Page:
Category Archives: Spring

History of Science in Italy from the Late Middle Ages to the Enlightenment

History of Science      Syllabus     Prof. Gian Mario Cao

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This course traces the history of Western science from the  late Middle Ages to the scientific revolution from an Italian perspective. It aims to account for the transformations of scientific discourse over nearly six centuries by integrating the traditional narrative of epoch-making discoveries and advances with an exploration of the contexts within which science was not only practiced and disseminated, but also criticized and opposed. Besides illustrating the dominant theories, the course concentrates on the making of scientific disciplines and fields, juxtaposing the traditional (medieval) university setting and the newly estabilished academies, laboratories, anatomy theaters, botanical gardens, and natural history collections, all of which contributed to a growth in depth and breadth of the new science.… Continue reading

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To Read a City: Urban History of Bologna since the Medieval Period

Urban Studies/History of Architecture  Syllabus  Prof. Francesco Ceccarelli

Bologna in seventeenth centuryBased on the study of select Italian cities in the north-central region, the course’s goal is to provide the tools for identifying the historic and urban factors that have shaped Emilia Romagna as well as its urban centers, primarily Bologna. Thanks to its well-preserved ancient historic center, Bologna lends itself to being read as a case study for understanding the city’s spatial organization, its architecture and the palimpsestual layering of the buildings constituting its patrimony. The course will alternate between a series of classroom lectures dedicated to the comprehension of diverse evolutionary phases of construction, and site visits to different aspects of Bologna’s urban fabric.  In order to be able to recognize the enduring materials of the city’s ancient infrastructure (such as walls, canals, and piazze), students will learn about mapping with the help of historical cartography and digital technology.… Continue reading

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Modern Italian Art: 1860-2000

History of Art  Syllabus  Prof. Lucia Corrain

The goal of this course is to trace a path through the recent artistic production in Italy, with a chronological span encompassing the second half of the nineteenth through the end of the twentieth century. The focus on Italy, will by necessity be presented in close relationship with other European experiences and sometimes also the non-European ones, because contemporary art is never strictly confined to a single geographical region.… Continue reading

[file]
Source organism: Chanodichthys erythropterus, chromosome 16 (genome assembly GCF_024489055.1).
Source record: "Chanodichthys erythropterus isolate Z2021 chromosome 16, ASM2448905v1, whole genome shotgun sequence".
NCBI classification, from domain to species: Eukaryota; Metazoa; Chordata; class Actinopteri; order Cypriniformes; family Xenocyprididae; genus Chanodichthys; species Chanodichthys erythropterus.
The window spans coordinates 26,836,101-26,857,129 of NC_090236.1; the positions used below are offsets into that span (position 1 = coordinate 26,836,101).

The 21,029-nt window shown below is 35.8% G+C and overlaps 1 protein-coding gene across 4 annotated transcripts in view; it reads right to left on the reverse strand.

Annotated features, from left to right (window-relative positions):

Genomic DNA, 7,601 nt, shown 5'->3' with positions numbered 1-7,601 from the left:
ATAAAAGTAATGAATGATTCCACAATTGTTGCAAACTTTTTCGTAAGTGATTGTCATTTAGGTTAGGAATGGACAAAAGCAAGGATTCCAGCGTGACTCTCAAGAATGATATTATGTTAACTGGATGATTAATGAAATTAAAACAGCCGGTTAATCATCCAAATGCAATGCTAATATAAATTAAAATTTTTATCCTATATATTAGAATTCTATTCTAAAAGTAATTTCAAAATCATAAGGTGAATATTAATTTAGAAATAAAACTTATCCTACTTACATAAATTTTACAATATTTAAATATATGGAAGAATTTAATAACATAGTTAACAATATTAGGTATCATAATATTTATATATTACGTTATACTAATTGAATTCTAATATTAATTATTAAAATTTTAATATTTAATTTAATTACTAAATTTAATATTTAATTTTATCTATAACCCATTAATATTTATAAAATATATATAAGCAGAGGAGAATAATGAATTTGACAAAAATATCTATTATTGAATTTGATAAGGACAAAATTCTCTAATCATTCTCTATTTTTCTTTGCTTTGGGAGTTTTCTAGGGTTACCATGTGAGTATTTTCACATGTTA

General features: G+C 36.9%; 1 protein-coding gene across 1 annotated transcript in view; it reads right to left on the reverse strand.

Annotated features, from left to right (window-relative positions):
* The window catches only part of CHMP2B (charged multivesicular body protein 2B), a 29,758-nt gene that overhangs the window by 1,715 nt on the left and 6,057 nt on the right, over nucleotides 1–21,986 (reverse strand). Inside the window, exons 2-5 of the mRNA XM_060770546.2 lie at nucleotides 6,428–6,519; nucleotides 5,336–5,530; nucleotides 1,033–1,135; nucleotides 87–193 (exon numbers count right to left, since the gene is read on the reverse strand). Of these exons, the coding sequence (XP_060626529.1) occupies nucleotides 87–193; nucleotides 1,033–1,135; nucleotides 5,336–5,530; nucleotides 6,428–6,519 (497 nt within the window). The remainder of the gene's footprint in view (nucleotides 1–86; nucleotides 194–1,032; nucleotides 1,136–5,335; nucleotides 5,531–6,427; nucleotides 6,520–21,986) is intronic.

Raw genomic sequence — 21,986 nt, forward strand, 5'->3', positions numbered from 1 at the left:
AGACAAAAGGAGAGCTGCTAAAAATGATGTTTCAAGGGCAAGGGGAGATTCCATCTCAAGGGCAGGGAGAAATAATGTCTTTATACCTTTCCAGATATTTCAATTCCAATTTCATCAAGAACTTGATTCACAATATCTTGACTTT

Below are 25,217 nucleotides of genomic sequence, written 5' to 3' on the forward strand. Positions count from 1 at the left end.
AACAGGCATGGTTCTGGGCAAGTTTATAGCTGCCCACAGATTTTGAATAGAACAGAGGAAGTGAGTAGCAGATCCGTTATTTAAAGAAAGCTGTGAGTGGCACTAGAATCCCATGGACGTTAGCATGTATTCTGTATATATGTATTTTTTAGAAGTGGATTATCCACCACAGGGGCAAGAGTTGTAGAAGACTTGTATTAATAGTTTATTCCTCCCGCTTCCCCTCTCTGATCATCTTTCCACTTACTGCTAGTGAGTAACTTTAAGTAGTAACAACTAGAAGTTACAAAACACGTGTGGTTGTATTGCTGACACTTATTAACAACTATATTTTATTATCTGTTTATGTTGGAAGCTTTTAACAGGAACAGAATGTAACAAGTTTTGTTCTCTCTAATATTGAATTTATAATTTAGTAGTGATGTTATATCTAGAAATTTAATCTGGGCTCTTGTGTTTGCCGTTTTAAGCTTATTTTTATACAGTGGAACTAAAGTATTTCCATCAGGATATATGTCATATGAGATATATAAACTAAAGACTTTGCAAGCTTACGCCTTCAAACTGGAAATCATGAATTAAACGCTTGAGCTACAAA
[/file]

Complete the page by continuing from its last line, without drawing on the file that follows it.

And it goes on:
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Cinematic Landscapes: Emilia-Romagna in the Films and Works of the great Directors

Film Studies  Syllabus  Prof. Piero Di Domenico


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Italian cinema has always been concerned with grand landscapes, not least the films of such directors as Visconti, Rossellini, Pasolini, Fellini, Antonioni, and Bertolucci. Even this brief list reveals a substantial nucleus of directors whose formative experiences in cinema took place while filming Emilia-Romagna, whose landscapes were made memorable by films like Visconti’s Ossessione (and its depiction of the ‘bassa ferrarese’) or the last episode of Rossellini’s Paisà (set in the delta of the Po river).
This course centers on the filmed landscape that takes on the status of character (whether protagonist or antagonist) in a dozen films  made by directors from Emilia-Romagna and which stretch from the postwar period to today.… Continue reading

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From Page to Stage and Back Again

Theater and Italian Society  Syllabus   Prof. Paolo Rota

Facciata_ArenaStudents will explore the offerings in theaters in Bologna and potentially beyond. This course helps prepare students for the performances of specific plays that are on in Bologna in the Spring semester. The course unfolds in three discrete steps that correspond to its title: (1) study and discussion in the classroom of the dramatic text (if one exists, for the performance, if not, a text in relation to the subject of the performance), (2) field trips to the theater, and (3) evaluation of the performance by way of classroom discussion as well as writing assignments.… Continue reading

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